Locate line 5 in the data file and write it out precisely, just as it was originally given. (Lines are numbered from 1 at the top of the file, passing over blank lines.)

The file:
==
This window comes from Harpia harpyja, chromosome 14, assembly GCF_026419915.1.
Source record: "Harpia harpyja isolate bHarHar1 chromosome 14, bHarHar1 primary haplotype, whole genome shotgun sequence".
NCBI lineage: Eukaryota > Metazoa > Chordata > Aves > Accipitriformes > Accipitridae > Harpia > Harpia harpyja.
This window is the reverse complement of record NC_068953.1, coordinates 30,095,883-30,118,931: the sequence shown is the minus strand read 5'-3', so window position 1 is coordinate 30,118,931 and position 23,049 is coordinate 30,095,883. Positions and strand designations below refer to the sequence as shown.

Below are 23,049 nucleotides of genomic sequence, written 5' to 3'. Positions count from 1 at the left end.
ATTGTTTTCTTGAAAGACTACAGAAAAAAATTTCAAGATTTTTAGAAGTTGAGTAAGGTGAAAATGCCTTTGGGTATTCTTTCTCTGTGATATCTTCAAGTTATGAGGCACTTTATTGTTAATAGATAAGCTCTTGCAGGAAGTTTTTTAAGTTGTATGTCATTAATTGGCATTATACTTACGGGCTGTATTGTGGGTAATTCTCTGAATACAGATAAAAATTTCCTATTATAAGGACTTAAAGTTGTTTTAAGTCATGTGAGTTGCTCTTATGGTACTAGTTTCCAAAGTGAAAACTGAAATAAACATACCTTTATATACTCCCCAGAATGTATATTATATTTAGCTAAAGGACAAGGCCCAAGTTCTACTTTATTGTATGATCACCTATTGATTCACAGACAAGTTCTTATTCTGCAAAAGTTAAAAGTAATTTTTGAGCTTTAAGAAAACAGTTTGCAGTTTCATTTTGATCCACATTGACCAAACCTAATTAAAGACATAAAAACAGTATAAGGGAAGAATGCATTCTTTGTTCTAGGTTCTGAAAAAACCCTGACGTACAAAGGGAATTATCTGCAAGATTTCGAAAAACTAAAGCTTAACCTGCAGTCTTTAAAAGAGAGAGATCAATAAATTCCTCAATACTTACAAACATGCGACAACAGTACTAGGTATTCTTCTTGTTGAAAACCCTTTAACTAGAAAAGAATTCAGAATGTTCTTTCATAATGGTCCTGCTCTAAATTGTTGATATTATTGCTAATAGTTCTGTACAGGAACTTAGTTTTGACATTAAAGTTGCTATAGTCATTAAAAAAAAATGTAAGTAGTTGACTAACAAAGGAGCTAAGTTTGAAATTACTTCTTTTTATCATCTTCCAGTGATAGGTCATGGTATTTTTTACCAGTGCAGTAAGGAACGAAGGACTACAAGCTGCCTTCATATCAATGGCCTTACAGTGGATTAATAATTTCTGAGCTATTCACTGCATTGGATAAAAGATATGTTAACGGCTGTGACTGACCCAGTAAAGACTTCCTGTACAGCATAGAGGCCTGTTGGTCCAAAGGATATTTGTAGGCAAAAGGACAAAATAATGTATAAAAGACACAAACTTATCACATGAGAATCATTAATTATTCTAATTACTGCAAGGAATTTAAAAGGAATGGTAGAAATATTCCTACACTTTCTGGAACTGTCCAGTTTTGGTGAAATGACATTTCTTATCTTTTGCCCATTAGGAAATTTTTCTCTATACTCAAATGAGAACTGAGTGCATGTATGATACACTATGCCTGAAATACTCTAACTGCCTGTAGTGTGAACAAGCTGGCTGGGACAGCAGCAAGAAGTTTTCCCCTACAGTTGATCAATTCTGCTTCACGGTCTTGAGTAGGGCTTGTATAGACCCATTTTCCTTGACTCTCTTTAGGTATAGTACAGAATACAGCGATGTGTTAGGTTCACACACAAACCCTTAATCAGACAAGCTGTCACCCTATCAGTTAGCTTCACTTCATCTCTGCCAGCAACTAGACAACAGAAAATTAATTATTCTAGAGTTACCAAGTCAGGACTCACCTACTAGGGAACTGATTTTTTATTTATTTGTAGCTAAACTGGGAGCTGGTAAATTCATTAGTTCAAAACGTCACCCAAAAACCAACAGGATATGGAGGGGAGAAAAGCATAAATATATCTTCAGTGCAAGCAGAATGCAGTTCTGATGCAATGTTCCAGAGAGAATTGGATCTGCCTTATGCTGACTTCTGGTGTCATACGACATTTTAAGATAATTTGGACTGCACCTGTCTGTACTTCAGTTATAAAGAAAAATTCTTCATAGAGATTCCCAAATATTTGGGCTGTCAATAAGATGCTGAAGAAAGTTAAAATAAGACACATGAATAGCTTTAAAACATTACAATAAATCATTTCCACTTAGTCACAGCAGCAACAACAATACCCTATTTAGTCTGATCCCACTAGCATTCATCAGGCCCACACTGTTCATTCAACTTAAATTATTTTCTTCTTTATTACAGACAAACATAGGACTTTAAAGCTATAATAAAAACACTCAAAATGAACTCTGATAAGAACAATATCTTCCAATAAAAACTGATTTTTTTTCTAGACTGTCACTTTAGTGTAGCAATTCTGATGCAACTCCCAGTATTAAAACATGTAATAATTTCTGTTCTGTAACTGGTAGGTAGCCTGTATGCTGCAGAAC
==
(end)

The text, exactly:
Below are 23,049 nucleotides of genomic sequence, written 5' to 3'. Positions count from 1 at the left end.